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New trend of posting pictures of food on social media. Just one of the signs of modern people's exaggerated need for attention, argues South African literature professor in Copenhagen
How much time do you spend online? And how often do you take pictures of food and share them on various social media? Dr Signe Rousseau, professor of critical literacy at the University of Cape Town, discussed whether ‘You are what you eat’ is becoming more and more ‘You are what you tweet’.
Rousseau’s lecture, entitled ’Twitter Feeding: Food, Identities and Social Media’, is part of the international symposium Media, Food and Identity that took place at the University of Copenhagen 13-14 November.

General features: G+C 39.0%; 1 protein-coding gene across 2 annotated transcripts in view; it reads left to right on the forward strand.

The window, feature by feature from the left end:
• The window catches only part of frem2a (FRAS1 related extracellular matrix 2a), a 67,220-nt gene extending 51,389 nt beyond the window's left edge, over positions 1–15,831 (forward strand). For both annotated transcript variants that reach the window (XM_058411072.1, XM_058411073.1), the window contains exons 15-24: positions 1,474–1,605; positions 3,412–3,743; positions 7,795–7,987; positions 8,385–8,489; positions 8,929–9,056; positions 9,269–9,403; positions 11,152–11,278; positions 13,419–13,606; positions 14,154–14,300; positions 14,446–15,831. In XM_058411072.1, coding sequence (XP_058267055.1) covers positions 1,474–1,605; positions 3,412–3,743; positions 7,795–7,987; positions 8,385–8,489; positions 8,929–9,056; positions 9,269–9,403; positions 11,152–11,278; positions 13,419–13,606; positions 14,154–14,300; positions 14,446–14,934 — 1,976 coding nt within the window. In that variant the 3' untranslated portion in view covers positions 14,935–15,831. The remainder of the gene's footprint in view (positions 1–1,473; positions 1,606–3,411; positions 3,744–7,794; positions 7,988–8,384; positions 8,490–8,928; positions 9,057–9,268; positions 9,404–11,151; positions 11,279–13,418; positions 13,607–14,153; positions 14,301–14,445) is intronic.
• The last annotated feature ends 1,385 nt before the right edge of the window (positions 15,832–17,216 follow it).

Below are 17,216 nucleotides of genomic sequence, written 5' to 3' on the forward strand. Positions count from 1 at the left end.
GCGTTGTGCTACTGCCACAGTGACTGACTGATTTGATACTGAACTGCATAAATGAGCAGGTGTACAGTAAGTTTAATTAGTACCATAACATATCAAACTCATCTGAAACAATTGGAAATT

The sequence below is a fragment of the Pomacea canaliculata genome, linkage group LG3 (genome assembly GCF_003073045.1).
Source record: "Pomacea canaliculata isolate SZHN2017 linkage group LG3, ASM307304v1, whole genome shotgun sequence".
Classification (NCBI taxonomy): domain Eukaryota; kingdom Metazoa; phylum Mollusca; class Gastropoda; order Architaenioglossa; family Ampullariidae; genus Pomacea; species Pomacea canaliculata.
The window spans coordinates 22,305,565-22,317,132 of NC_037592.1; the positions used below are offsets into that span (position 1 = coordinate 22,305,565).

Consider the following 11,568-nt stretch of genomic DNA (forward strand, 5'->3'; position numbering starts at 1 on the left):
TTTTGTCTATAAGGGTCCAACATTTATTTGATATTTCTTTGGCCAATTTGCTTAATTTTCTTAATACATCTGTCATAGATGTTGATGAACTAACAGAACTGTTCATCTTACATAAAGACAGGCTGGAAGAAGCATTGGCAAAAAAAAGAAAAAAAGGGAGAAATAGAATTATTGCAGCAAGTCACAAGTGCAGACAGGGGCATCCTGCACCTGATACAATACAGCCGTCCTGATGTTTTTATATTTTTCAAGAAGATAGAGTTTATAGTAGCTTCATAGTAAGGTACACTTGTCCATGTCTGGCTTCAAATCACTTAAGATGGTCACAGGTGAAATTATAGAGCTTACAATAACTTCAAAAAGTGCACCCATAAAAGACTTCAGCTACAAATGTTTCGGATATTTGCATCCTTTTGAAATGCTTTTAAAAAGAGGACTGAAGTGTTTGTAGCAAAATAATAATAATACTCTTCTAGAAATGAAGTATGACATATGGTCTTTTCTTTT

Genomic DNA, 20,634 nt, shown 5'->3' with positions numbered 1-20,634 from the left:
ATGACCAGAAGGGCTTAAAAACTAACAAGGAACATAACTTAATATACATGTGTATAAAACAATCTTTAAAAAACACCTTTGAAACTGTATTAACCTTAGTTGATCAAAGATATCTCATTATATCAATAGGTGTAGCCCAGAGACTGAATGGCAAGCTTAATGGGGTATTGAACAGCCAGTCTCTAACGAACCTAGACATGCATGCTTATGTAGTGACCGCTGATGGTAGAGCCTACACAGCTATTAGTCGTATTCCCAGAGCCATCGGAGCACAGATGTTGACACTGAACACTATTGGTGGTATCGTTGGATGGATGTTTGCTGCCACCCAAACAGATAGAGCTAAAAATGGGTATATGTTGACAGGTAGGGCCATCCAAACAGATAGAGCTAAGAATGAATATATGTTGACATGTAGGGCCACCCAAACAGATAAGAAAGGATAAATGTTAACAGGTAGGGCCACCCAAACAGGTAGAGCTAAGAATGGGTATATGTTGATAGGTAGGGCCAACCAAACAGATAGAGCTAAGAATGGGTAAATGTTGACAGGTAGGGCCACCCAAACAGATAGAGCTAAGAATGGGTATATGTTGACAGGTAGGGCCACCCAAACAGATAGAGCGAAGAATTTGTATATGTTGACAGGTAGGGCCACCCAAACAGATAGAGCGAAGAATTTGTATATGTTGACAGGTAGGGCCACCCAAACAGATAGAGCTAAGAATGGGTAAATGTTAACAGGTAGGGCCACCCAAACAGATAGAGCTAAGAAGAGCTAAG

Social media have an effect on what we eat, she argues: »You know you should eat broccoli because it’s good for you, but there’s just so much tasty chocolate out there!«
Signe Rousseau, quoting Ethan Zuckerman, director of the Center for Civic Media at Massachusetts Institute of Technology (MIT), talked about how the speed of communication, fuelled by social media, leads to fast and superficial thinking.
Not only do we think more superficial, but our need for attention seems to be much higher. There is an urge to share everything with the whole world, from what you had for dinner to the last recipe your favourite food blogger/magazine posted.
Is this need for attention a sign of an obsession with the self? Well, yes, according to Rousseau.
Individuals should, instead, make their own decisions and more selectively filter away the information coming through social media channels, she argues.
During the course of her lecture Rousseau presented the funny video below. If you are not planning to take her advice seriously, check this out:[video:http://http://www.youtube.com/watch?v=ukdoK3l4aM4 width:432 height:324 align:center]
Follow Dr. Rousseau on Twitter.
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